I hit the gym with our new barn manager (who I’m slightly obsessed with HI COLLEEN I KNOW YOU’RE READING THIS YOU’RE/WE’RE INCREDIBLE) a few hours later because wow ok Francis if you’re going to work that hard I gotta step up my game to match.

Next time I’m bringing a hang glider to assist in my return to earth.


8 thoughts on “Houston We Have Liftoff

  1. Austen 12/16/2019 / 12:29 pm

    Omg I’m DYING šŸ˜‚ Honestly, I love watching those big hunter classes. It’s honestly amazing to see those horses just up and over like NBD. Piggy has a hell of a bascule to his jump, and I always found it hard to stick, too! The only thing I giggle at with hunter riders is their propensity to fall off at actually nothing related to the jump. Lol. Like the horse blinks real hard, or stumbles a bit, or turns as expected. I can’t help it. Those seemingly silly falls send me into fits of laughter every time. šŸ˜ Commiseration laughter, to be sure. šŸ™Š


    • hellomylivia 12/16/2019 / 12:33 pm

      Hahaha I was almost one of those people, I swear I thought I was going to plop off the side through the end of the ring! Complete with total giggle fits the entire time


  2. Bette 12/16/2019 / 12:38 pm

    Lol!!! Chimi has done this to me in the past and it really is hella hard to stay with!!! If you figure out how to attach a hang glider to your back let me know šŸ˜‰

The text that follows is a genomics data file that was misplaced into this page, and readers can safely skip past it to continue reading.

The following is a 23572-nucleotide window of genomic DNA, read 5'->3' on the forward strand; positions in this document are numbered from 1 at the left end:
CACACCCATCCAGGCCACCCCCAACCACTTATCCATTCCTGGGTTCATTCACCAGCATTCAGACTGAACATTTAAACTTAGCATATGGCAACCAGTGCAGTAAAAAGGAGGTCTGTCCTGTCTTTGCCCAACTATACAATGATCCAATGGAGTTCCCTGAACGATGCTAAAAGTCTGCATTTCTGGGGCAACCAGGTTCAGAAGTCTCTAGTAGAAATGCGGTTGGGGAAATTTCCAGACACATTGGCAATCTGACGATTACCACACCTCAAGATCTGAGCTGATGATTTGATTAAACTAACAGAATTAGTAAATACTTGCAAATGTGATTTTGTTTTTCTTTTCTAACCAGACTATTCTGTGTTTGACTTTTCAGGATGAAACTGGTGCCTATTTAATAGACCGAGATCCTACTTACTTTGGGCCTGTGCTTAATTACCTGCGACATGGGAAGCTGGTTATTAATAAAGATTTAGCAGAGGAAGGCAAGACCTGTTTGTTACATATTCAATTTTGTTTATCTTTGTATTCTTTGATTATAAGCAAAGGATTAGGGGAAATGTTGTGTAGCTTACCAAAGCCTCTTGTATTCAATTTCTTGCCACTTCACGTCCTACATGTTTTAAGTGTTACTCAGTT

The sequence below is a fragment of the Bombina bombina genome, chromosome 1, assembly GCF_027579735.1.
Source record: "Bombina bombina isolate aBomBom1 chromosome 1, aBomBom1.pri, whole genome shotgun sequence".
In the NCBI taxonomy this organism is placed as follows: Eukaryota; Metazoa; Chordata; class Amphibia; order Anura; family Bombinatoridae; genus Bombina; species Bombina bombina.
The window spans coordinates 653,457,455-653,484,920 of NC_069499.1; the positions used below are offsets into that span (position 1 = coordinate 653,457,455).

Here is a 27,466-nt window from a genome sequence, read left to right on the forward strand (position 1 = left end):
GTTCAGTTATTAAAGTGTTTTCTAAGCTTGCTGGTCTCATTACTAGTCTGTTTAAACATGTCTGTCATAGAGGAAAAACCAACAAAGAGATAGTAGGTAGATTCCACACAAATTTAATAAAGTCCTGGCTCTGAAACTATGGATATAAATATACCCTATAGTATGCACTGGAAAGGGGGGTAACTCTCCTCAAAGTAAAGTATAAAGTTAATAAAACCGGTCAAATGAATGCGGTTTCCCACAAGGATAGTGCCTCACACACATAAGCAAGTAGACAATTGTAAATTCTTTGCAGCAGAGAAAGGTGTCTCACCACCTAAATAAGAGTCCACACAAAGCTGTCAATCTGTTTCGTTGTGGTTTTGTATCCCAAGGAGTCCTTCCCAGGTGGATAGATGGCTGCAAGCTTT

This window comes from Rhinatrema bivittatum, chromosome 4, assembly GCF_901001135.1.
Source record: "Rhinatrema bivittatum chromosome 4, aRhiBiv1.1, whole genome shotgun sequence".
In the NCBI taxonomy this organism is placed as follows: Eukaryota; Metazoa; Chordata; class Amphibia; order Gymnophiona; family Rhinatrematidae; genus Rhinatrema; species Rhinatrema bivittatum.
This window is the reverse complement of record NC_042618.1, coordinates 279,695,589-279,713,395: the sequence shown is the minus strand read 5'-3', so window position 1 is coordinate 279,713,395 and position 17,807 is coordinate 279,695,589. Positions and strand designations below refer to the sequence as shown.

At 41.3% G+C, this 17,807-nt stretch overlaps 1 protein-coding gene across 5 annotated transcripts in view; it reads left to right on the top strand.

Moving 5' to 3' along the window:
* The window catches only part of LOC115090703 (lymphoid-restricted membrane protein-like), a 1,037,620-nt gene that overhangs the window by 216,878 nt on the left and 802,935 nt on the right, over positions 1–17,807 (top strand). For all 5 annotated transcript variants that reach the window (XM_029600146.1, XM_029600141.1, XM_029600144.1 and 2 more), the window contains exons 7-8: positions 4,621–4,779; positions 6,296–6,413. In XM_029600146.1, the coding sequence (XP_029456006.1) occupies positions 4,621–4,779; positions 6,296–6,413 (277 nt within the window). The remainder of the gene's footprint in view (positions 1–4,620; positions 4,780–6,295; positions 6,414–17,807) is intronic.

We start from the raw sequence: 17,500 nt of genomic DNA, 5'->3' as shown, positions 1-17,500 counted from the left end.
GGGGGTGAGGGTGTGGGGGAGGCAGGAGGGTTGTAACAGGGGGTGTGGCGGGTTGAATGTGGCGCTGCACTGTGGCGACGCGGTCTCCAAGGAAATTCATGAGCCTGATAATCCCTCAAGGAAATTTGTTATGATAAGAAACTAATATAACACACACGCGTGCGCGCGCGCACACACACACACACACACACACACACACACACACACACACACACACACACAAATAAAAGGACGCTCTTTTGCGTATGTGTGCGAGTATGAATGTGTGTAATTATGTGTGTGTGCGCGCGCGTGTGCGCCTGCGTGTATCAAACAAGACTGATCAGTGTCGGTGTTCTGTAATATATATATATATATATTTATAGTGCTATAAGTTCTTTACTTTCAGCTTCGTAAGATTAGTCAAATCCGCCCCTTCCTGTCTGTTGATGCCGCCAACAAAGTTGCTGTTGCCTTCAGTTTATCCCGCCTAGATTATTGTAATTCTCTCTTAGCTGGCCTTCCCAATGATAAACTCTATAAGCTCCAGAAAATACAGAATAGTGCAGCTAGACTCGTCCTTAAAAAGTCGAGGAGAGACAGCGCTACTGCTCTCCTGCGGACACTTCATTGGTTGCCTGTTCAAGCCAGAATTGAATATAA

3. Stacie Seidman 12/16/2019 / 3:59 pm

    I’m also really sad there is no video. I know EXACTLY what you’re talking about though! (Not from Eros, homeboy doesn’t do overexertion) but from past experience. Sounds like Franky is going GREAT though!
    I like this exercise, maybe this spring I’ll set that up at home.


    • hellomylivia 12/17/2019 / 7:55 am

      It’s super simple to set and easy to ride, but a fantastic workout for the ponies! It’s also awesome as poles for flatwork. I’m a new ENORMOUS fan of this setup, I hope you give it a go once it thaws out!


  4. Stephen Carr 02/25/2020 / 10:42 pm

    This might be my favorite post in a VERY long time. Thank you!!


Leave a Reply

Fill in your details below or click an icon to log in:

WordPress.com Logo

You are commenting using your WordPress.com account. Log Out /  Change )

Twitter picture

You are commenting using your Twitter account. Log Out /  Change )

Facebook photo

You are commenting using your Facebook account. Log Out /  Change )

Connecting to %s